such as shown for silicon in Figure 3. Thus, the allowed phonons may be
determined rather precisely.

Sometimes the full dispersion relation must be used, but very o
ften a much
simpler description is sufficient. The two most common models for how phonons
move are the
Debye Model

and the
Einstein Model
, represented in Figure 4. In
the Debye model phonons all have the same speed and have an energy which is
directly prop
ortional to the wavenumber (i.e. inversely proportional to the
wavelength). The speed of these phonons is just the speed of sound through the
solid. The term
acoustic phonon

is associated with this type of phonon to remind
you that the acoustic (and elasti
c) properties of solids are associated with this
type of vibration.

Fig. 3 Phonon Dispersion Relation (Energy as a Function of Momentum) for Silicon. Symbols are
Experimental and Lines are Calculated. Note the Variation with Direction and that there are
veral Different Branches (After Dolling).

Fig. 4 Idealized Phonon Dispersion Relations for the Einstein and Debye Models of Lattice

A second model is t
he Einstein model, in which the phonons are considered to
be standing still, which is to say that the crest of the vibration wave does not
move through the crystal, but only oscillates back and forth. All phonons, in this
ideal model, have exactly the same

energy. Such a phonon is also called an
optical phonon

because in ionic crystals the standing wave vibrations of charged
ions represents an oscillating electrical dipole which can interact with
electromagnetic radiation. Many optical properties of solids
are determined by
interaction between light and these "optical phonons."

The phonons actually allowed in a real crystal (such as shown in Figure 3) seem
to bear little resemblance to the idealized models shown in Figure 4.
Nevertheless, careful use of the

idealized models can often capture the essential
features and provide surprisingly reliable estimates of many physical properties.

6.1.3. Phonon Distribution: Equilibrium

The second question of interest was: which phonons are actually present? At low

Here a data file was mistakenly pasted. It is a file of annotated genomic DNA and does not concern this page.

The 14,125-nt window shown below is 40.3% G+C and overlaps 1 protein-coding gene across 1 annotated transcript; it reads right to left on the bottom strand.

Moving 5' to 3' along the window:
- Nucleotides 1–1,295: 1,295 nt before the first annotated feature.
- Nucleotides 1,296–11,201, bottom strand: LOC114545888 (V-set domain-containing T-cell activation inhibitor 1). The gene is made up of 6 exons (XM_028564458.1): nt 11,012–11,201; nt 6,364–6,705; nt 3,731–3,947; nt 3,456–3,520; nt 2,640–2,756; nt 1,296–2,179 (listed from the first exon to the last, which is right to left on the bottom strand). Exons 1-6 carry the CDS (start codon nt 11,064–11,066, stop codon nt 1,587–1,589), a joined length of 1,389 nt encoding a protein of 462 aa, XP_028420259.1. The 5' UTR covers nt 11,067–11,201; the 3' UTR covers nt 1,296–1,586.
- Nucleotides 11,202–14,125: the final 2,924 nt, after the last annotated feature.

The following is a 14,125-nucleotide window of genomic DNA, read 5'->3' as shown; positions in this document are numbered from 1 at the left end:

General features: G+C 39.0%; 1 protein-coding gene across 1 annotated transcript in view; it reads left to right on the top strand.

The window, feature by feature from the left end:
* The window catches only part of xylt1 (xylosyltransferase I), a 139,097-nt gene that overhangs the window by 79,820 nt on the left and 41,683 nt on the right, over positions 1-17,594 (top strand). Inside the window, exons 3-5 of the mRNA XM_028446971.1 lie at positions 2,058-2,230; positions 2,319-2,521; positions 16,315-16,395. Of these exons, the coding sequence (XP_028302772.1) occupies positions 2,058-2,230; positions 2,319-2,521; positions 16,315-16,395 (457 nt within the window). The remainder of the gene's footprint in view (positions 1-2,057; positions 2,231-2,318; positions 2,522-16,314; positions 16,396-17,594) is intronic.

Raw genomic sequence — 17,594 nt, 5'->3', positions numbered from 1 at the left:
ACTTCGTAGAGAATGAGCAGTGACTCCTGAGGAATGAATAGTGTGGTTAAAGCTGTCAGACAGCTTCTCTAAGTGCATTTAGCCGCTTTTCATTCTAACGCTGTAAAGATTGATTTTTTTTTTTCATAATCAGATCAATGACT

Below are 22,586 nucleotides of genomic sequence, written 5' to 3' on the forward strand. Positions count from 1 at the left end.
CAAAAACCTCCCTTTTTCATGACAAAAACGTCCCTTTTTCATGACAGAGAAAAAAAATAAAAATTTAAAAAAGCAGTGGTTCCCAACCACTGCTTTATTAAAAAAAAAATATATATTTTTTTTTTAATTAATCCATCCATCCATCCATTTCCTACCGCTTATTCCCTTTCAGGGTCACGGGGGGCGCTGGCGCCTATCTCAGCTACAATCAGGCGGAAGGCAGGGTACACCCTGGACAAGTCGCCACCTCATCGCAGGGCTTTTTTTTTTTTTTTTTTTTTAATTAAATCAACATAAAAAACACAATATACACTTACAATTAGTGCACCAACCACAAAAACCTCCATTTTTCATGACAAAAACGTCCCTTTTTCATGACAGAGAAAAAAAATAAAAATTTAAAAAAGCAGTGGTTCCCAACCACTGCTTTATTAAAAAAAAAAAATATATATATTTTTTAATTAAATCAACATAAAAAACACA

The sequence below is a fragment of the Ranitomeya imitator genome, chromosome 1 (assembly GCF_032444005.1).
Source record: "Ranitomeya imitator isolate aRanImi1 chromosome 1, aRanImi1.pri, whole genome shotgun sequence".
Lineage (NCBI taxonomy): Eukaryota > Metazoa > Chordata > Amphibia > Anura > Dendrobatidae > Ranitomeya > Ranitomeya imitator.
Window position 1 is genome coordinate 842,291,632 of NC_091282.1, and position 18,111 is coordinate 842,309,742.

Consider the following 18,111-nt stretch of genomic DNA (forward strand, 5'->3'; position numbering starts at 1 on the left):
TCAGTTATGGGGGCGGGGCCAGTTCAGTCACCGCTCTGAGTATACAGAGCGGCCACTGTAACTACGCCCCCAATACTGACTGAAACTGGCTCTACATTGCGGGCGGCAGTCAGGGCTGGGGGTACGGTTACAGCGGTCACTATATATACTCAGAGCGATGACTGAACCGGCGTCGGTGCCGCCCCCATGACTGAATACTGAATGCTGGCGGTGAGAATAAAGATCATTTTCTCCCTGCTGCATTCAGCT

mperatures, the atoms clearly vibrate very little corresponding to very few
phonons. Near the melting point of the solid, the atoms are vibrating very
severely corresponding to very large numbers of all kinds of phonons.
Fortunately, the number of each typ
e of phonon present in equilibrium at a given
temperature may be calculated using the well known
Einstein distribution
function. This is an application of
statistical mechanics
. Statistical mechanics
provides a systematic framework for describing the
properties of a system
consisting of a large number of components. Little more is required in principle
than a knowledge of which energy levels are allowed (i.e. the dispersion relation).
While the calculations can become quite complex, part of the power o
f statistical
mechanics is that the techniques can handle both equilibrium and non
equilibrium conditions. Under non
equilibrium conditions there is still a
distribution function, but it is not quite the Bose
Einstein function.

Fig. 5 The Number of Phonons of a Particular Type and Particular Energy is Given, in
Equilibrium, by the Bose
Einstein Distribution Function as Shown for Several Temperatures.

Do not be conce
rned that the distribution function calls for less than one phonon
under many conditions. What, does it mean to have less than one phonon? This
is a part of
statistical mechanics
, where properties are calculated as averages
over large numbers of particles
and long periods of time. Imagine that sometimes
a phonon is present and sometimes it is not present, which is to say that
phonons are constantly being created and destroyed.

6.1.4. Statistical Mechanics: Calculating Properties

Now that we know which pho
nons are allowed (given by the
dispersion relation
and which ones are expected to be present (given by the
distribution function
) we
are in a position to calculate many properties of the crystal. The general
procedure can become mathematically quite compl
ex, but conceptually it is very
simple and isi summarized in Table 3. First determine how much each type of
phonon contributes to the property of interest, then multiply by the distribution
function to account for how many of each type of phonon are expect
ed to be
present and finally add up the contribution counting every type and wavelength of
phonon allowed.

Table 3 Procedure for Calculating the Total Energy Associated with Phonons.

Total Property

Sum over allowed types
of phonons, i

Sum over
wavenumber, k

of each





i=1 Longitudinal Acoustic

i=2 Transverse Acoustic

i=3 Transverse Acoustic

i=4 Optical #1

i=5 Optical #2

i=6 Etc.






operties other than the energy (such as heat current) may be evaluated using